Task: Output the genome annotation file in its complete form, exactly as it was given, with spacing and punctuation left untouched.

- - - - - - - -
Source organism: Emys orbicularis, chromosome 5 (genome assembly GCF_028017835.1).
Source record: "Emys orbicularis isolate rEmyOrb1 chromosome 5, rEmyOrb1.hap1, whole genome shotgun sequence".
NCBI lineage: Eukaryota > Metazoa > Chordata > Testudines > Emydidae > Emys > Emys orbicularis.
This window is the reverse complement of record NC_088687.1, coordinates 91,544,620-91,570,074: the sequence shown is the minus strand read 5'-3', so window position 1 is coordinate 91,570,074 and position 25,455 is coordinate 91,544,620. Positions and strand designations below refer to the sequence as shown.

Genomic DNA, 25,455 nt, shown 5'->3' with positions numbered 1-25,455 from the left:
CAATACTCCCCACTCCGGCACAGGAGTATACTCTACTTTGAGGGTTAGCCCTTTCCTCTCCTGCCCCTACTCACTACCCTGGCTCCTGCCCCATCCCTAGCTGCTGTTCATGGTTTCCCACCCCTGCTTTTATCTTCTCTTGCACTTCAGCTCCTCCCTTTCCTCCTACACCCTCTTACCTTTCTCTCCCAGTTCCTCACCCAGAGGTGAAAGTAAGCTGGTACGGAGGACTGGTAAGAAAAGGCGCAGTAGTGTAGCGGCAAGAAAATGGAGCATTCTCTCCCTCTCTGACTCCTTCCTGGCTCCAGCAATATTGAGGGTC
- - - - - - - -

Source organism: Emys orbicularis, chromosome 5 (genome assembly GCF_028017835.1).
Source record: "Emys orbicularis isolate rEmyOrb1 chromosome 5, rEmyOrb1.hap1, whole genome shotgun sequence".
NCBI lineage: Eukaryota > Metazoa > Chordata > Testudines > Emydidae > Emys > Emys orbicularis.
This window is the reverse complement of record NC_088687.1, coordinates 91,544,620-91,570,074: the sequence shown is the minus strand read 5'-3', so window position 1 is coordinate 91,570,074 and position 25,455 is coordinate 91,544,620. Positions and strand designations below refer to the sequence as shown.

Genomic DNA, 25,455 nt, shown 5'->3' with positions numbered 1-25,455 from the left:
CAATACTCCCCACTCCGGCACAGGAGTATACTCTACTTTGAGGGTTAGCCCTTTCCTCTCCTGCCCCTACTCACTACCCTGGCTCCTGCCCCATCCCTAGCTGCTGTTCATGGTTTCCCACCCCTGCTTTTATCTTCTCTTGCACTTCAGCTCCTCCCTTTCCTCCTACACCCTCTTACCTTTCTCTCCCAGTTCCTCACCCAGAGGTGAAAGTAAGCTGGTACGGAGGACTGGTAAGAAAAGGCGCAGTAGTGTAGCGGCAAGAAAATGGAGCATTCTCTCCCTCTCTGACTCCTTCCTGGCTCCAGCAATATTGAGGGTC